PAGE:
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August 8, 2015
This Week: Science & Engineering, Lesson Planning, and Digital Literacy
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Get a sneak peek at the first in a series of science and engineering units developed collaboratively by Boeing engineers and educators. Watch the video and download the module.
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Discover great lesson planning tools and resources in our virtual backpack and contribute your own ideas!
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Steve Figruelli and Natalie Franzi kick off a month-long series that examines effective practices with digital literacy tools.
Sarah's Notes

It’s always more like “summer cleaning” than “spring cleaning” when it comes to my classroom. You know that feeling of walking into your space after the summer hiatus – it smells a little empty, sounds too quiet, and feels a little dense with the remnants of the previous year. It’s always my first act of back-to-school catharsis: cleaning, purging, re-imagining. As I’m in the midst of erasing cobwebs and rescuing books, I found myself looking at a shelf in one of my closets with this collection of beautiful binders. I ran my fingers over them, remembering the time I’d invested, the care I took, the beautiful design of what was in them. These binders. These units of study I’d created. These creations, so idealized, every piece of paper still preserved in plastic page protectors.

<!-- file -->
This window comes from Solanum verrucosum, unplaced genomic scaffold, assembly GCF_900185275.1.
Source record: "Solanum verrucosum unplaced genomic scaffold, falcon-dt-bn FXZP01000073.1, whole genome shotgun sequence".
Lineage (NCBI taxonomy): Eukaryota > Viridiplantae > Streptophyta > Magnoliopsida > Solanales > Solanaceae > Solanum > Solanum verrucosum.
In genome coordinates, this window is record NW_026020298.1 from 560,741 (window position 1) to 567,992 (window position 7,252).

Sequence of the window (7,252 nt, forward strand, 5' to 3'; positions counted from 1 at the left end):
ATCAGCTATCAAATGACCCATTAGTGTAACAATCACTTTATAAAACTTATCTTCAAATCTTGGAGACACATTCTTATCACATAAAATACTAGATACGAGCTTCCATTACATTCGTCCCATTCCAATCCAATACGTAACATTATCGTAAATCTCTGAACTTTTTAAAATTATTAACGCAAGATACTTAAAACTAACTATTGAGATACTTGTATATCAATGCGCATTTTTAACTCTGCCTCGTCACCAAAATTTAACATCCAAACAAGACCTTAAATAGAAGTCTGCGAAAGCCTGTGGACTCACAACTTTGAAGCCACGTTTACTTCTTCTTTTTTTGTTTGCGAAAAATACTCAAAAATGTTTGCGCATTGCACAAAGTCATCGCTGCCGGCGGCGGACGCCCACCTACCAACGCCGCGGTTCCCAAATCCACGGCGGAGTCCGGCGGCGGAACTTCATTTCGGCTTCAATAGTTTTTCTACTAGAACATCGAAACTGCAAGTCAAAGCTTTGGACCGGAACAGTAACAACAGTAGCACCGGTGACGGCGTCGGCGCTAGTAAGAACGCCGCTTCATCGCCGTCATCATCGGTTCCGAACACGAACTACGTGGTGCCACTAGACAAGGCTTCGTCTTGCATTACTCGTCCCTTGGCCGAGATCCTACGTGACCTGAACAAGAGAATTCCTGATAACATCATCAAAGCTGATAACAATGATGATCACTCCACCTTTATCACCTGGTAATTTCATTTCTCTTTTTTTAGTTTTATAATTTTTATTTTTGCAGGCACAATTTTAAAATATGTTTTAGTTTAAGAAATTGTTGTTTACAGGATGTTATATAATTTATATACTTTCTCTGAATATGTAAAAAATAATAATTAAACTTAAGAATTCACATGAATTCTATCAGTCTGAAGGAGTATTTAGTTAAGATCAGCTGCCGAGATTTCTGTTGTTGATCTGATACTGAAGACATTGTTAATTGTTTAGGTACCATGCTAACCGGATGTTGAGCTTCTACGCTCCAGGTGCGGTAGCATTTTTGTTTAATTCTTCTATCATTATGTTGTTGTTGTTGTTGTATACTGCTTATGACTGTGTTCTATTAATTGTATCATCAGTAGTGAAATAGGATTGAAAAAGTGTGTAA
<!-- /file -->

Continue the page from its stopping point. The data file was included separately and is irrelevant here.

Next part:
Then a smile, and a wistful nod to my younger teacher-self who had believed for so long these binders were the proof of good teaching. It’s true. I used to believe that if I designed them perfectly enough, I could ensure learning. Now, I look at these binders as an artifact of how I’ve evolved as a teacher. I recognize the real value of that work: get so immersed in the design that you understand your content and your learning goals so deeply that you can let it go. I’ve learned that teaching from one of those binders isn’t that different than turning the pages of a textbook. Rather, the beautiful design isn’t the fixed one in between those tabs and objectives. It’s the one that’s created when I decide to be so present with my students that the plans are never as important as making space for learning to emerge in it’s own messy way. As we begin another year of designing lesson plans, let’s remember the difference between admiring a masterpiece and creating the canvas for others to write on.

Enjoy!

Sarah Sarah Sig
Teacher Laureate at Teaching Channel
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Tchers’ Voice
Img LeftSarah Brown Wessling reflects on last year's experiment to give students ownership of the Common Core standards, and what she'll do differently this year.


 
Img LeftLily Jones asked the members of Teaching Channel’s Coaching Think Tank to share their top differentiation strategies for new teachers.

 
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Mark Your Calendar
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Educators, administrators, and edtech organizations can apply for the second annual Digital Innovation in Learning Awards (or DILAs), a joint effort by EdSurge and Digital Promise to celebrate accomplishments in edtech. To apply, candidates must submit a video of up to three minutes. Learn more at the DILAs website. Applications are due August 24, 2015.
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